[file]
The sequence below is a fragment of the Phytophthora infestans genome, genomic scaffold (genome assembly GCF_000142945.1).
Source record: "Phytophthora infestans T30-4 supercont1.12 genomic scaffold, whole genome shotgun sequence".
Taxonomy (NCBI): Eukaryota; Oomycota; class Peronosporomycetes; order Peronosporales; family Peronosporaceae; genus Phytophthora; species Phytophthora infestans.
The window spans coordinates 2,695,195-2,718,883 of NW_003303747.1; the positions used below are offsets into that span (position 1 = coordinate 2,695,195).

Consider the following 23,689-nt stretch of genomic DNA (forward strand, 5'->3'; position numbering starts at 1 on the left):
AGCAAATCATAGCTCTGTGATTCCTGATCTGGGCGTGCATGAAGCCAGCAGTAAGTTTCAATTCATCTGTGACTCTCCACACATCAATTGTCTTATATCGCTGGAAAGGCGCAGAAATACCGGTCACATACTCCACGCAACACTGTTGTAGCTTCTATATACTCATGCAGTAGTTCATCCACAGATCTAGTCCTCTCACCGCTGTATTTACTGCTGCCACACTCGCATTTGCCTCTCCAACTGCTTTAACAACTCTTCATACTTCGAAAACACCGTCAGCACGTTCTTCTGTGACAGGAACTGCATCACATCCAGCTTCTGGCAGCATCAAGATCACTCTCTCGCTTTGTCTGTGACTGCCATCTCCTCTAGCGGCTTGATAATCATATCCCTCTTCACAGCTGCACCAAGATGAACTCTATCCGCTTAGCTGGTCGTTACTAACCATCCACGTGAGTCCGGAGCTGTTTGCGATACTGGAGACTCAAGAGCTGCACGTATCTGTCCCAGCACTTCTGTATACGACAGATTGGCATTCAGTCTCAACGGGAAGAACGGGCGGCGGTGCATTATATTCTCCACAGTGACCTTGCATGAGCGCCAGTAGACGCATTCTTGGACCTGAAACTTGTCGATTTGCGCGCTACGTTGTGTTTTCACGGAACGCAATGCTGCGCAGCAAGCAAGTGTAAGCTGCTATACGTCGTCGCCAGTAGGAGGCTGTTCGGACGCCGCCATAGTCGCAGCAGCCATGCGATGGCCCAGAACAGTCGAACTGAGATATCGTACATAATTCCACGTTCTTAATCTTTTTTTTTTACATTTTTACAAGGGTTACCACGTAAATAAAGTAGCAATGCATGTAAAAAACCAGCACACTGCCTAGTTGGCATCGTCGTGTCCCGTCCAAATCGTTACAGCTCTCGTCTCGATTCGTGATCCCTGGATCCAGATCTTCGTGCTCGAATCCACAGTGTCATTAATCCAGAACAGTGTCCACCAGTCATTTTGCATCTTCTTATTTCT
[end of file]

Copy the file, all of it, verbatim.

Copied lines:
The sequence below is a fragment of the Phytophthora infestans genome, genomic scaffold (genome assembly GCF_000142945.1).
Source record: "Phytophthora infestans T30-4 supercont1.12 genomic scaffold, whole genome shotgun sequence".
Taxonomy (NCBI): Eukaryota; Oomycota; class Peronosporomycetes; order Peronosporales; family Peronosporaceae; genus Phytophthora; species Phytophthora infestans.
The window spans coordinates 2,695,195-2,718,883 of NW_003303747.1; the positions used below are offsets into that span (position 1 = coordinate 2,695,195).

Consider the following 23,689-nt stretch of genomic DNA (forward strand, 5'->3'; position numbering starts at 1 on the left):
AGCAAATCATAGCTCTGTGATTCCTGATCTGGGCGTGCATGAAGCCAGCAGTAAGTTTCAATTCATCTGTGACTCTCCACACATCAATTGTCTTATATCGCTGGAAAGGCGCAGAAATACCGGTCACATACTCCACGCAACACTGTTGTAGCTTCTATATACTCATGCAGTAGTTCATCCACAGATCTAGTCCTCTCACCGCTGTATTTACTGCTGCCACACTCGCATTTGCCTCTCCAACTGCTTTAACAACTCTTCATACTTCGAAAACACCGTCAGCACGTTCTTCTGTGACAGGAACTGCATCACATCCAGCTTCTGGCAGCATCAAGATCACTCTCTCGCTTTGTCTGTGACTGCCATCTCCTCTAGCGGCTTGATAATCATATCCCTCTTCACAGCTGCACCAAGATGAACTCTATCCGCTTAGCTGGTCGTTACTAACCATCCACGTGAGTCCGGAGCTGTTTGCGATACTGGAGACTCAAGAGCTGCACGTATCTGTCCCAGCACTTCTGTATACGACAGATTGGCATTCAGTCTCAACGGGAAGAACGGGCGGCGGTGCATTATATTCTCCACAGTGACCTTGCATGAGCGCCAGTAGACGCATTCTTGGACCTGAAACTTGTCGATTTGCGCGCTACGTTGTGTTTTCACGGAACGCAATGCTGCGCAGCAAGCAAGTGTAAGCTGCTATACGTCGTCGCCAGTAGGAGGCTGTTCGGACGCCGCCATAGTCGCAGCAGCCATGCGATGGCCCAGAACAGTCGAACTGAGATATCGTACATAATTCCACGTTCTTAATCTTTTTTTTTTACATTTTTACAAGGGTTACCACGTAAATAAAGTAGCAATGCATGTAAAAAACCAGCACACTGCCTAGTTGGCATCGTCGTGTCCCGTCCAAATCGTTACAGCTCTCGTCTCGATTCGTGATCCCTGGATCCAGATCTTCGTGCTCGAATCCACAGTGTCATTAATCCAGAACAGTGTCCACCAGTCATTTTGCATCTTCTTATTTCT